The Island on Bird Street Critical Context - Essay

Uri Orlev

Critical Context

(Survey of Young Adult Fiction)

For Uri Orlev, survivor of the Belsen-Bergen death camp, the Holocaust was his childhood. Through his writings for young people, he re-creates the past as a warning to future generations. The Island on Bird Street is an excellent addition to Holocaust literature for young people. When originally published in Israel, the novel received the 1981 Mordechai Bernstein Award, the highest award for children’s literature given by the University of Haifa. It was also cited as a 1982 International Board on Books for Young People (IBBY) Honor List Book for Israel. The novel has been widely used in the Holocaust curricula in middle and secondary schools.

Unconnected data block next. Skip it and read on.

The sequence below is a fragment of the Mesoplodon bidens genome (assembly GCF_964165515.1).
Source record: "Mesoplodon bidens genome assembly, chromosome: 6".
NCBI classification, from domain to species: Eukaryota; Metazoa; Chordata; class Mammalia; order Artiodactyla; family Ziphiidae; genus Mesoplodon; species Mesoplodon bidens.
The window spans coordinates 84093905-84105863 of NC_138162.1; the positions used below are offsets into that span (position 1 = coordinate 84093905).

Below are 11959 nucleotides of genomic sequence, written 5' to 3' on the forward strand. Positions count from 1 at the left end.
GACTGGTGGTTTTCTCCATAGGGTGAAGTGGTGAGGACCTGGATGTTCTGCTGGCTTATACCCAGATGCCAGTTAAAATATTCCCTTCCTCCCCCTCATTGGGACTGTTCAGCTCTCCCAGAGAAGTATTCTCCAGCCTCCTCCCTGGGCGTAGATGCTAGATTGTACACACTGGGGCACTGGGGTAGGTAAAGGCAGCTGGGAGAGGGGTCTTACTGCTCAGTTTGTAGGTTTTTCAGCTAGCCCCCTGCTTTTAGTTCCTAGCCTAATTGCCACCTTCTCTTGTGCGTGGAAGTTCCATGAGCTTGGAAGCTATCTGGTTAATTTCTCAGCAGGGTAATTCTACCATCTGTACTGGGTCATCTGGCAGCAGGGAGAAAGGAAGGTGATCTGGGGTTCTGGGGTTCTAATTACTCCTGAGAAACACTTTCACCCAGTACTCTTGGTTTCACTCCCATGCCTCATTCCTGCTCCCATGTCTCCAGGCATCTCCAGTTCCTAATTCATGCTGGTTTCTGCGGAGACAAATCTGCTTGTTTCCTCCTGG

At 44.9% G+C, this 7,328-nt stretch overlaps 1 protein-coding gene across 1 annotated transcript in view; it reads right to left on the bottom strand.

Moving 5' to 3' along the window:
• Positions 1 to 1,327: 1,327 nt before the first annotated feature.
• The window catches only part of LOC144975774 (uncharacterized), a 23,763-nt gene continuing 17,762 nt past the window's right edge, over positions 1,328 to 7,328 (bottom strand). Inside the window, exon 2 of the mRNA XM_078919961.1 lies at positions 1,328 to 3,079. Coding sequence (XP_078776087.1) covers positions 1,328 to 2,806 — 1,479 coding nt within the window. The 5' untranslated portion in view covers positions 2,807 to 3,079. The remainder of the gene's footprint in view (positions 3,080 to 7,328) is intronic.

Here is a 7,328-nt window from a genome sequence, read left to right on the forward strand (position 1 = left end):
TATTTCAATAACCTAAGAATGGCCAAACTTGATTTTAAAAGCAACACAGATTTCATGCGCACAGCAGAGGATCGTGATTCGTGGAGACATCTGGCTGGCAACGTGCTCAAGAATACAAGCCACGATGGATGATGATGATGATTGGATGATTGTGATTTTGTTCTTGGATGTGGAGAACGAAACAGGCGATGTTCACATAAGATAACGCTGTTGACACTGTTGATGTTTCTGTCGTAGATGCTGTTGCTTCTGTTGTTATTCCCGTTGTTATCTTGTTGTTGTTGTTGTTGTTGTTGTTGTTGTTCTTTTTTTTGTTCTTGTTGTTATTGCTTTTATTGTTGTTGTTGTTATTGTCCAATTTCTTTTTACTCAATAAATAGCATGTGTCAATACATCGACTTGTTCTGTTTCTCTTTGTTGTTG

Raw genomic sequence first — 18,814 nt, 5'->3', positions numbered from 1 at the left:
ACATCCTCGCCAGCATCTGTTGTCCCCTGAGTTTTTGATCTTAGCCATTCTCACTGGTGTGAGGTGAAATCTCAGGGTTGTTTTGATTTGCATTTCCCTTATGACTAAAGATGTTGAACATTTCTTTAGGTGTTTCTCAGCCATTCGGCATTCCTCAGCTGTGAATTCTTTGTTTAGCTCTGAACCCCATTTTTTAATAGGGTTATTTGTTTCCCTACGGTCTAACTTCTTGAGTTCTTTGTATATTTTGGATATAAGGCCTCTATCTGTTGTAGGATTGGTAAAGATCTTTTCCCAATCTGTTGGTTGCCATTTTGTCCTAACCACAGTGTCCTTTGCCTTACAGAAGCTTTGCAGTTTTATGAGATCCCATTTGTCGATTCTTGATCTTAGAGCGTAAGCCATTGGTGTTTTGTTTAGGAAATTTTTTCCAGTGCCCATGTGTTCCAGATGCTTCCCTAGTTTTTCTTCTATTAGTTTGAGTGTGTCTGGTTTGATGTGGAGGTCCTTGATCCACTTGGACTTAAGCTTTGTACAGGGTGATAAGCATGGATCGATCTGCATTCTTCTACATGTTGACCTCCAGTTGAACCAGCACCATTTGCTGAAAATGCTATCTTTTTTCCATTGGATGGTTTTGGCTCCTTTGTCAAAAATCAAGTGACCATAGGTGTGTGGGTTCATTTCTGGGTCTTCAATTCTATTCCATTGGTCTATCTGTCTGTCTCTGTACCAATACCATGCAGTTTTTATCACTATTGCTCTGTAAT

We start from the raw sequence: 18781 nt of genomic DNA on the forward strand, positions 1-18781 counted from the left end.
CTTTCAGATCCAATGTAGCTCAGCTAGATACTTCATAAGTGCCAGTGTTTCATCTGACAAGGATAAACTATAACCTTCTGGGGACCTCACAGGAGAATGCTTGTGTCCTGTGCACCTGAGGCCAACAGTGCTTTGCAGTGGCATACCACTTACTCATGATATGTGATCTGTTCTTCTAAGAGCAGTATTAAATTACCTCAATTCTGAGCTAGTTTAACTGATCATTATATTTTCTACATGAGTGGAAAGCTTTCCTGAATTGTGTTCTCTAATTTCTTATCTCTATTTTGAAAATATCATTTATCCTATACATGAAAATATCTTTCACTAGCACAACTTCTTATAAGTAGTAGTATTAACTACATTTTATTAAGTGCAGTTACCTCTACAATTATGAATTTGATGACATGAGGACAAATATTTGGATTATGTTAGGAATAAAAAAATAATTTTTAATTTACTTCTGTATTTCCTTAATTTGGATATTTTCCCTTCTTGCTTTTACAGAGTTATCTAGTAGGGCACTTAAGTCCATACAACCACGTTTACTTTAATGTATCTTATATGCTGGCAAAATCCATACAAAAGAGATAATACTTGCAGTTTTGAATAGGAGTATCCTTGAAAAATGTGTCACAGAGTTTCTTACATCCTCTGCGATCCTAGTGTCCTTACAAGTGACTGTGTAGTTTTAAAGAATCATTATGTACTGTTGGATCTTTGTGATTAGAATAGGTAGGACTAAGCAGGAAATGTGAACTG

Another work written by Orlev and translated by Hillel Halkin is Lydia, Queen of Palestine (1995), a novel based on the life of the Israeli poet Arianna Haran. Ten-year-old Lydia describes her childhood misadventures, her distress over her parents’ divorce during World War II, and her life after the war in Palestine. In Orlev’s The Lady with the Hat (1995), seventeen-year-old Yulek, the only member of his immediate family to survive the German concentration camps, joins a group of Jews going to live on a kibbutz in Israel; unbeknownst to Yulek, his aunt living in London is looking for him. In The Man from the Other Side (1991), fourteen-year-old Mark Marek and his grandparents, who live on the outskirts of the Warsaw Ghetto in World War II, shelter a Jewish man just before the Jewish uprising.